Now we need them desperately. As secretary of State, Powell has both the stature and seemingly the will to fight against a complete reliance on military measures. And there are other hopeful signs: The House of Representatives finally voted last Monday to release $582 million of the arrears the United States has long owed to the United Nations. In Brussels, Paul D. Wolfowitz, the deputy Defense secretary, is finding out that our NATO allies will not be issuing a blank check of support. In the long run, their skepticism could help to guarantee a more careful response.
Perhaps we are prepared to apply again to foreign policy the lessons of preventative medicine and to see our foreign aid in a new light.
We pride ourselves as being a generous people, and rightly so. But our aid has also reflected our national self-interest. Even the Marshall Plan drew bipartisan backing largely because rebuilding Europe offered us protection against the Soviet Union. Throughout the Cold War, foreign aid was sold to Congress as one means of containing an expansionist enemy.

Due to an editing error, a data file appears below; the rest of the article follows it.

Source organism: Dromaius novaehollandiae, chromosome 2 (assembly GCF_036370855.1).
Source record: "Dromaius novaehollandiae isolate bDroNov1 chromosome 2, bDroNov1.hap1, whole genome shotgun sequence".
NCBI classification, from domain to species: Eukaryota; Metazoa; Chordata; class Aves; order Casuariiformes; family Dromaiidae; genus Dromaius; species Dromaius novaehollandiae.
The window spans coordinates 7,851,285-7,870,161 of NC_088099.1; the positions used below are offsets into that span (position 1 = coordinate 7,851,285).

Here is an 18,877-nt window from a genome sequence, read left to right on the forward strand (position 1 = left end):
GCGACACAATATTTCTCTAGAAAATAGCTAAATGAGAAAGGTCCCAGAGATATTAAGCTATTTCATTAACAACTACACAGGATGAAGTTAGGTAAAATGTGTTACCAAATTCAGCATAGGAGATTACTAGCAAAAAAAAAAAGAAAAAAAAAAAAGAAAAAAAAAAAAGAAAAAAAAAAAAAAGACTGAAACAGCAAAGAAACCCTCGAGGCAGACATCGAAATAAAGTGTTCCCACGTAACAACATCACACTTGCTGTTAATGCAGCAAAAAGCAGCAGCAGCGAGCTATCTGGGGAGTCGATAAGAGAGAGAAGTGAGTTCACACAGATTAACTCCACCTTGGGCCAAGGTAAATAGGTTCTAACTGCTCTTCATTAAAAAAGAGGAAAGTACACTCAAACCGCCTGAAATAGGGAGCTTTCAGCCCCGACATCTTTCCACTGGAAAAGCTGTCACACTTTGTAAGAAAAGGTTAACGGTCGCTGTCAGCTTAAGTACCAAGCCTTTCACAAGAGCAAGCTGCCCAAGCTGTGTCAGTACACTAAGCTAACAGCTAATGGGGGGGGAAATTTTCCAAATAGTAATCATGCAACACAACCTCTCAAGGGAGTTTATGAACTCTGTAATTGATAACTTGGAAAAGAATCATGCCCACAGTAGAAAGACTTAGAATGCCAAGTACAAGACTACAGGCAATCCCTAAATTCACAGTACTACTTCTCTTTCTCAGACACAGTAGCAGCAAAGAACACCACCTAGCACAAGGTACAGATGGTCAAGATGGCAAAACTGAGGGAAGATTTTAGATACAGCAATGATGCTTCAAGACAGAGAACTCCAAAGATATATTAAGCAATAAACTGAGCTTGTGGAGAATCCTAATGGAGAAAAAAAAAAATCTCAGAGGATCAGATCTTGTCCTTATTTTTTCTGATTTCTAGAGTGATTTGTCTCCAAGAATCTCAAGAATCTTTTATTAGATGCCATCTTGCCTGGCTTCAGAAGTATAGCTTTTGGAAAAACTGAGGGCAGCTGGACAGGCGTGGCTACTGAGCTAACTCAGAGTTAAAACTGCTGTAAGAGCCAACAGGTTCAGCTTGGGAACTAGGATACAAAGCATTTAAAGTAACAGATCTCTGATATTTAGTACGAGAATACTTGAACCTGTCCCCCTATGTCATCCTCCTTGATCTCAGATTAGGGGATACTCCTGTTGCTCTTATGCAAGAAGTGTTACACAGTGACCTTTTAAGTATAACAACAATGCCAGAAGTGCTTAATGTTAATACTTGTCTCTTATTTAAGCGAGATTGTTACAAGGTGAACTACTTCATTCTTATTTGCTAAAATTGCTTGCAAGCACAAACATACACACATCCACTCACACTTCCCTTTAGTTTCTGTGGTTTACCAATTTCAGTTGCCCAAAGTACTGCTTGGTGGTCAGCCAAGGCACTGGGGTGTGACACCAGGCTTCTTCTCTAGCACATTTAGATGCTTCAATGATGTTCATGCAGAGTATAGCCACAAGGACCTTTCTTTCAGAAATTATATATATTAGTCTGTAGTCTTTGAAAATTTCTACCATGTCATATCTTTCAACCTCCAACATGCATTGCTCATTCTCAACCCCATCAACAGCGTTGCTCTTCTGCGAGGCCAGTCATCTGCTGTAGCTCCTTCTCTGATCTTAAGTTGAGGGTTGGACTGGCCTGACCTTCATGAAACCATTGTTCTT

For a decade, that communist threat has been gone. On Sept. 11, it was replaced by a threat at least as menacing.
We have always known the prescription for a troubled world beset with hunger, ignorance and disease. Now we can act on it. If we put some of the billions suddenly available to combat terrorism into measures of prevention, we may look back on Sept. 11 as the day the Americans who died left behind a better, safer world as their legacy.
A.J. Langguth is a professor at USC's Annenberg School for Communication and author of "Our Vietnam."
Copyright 2001 Los Angeles Times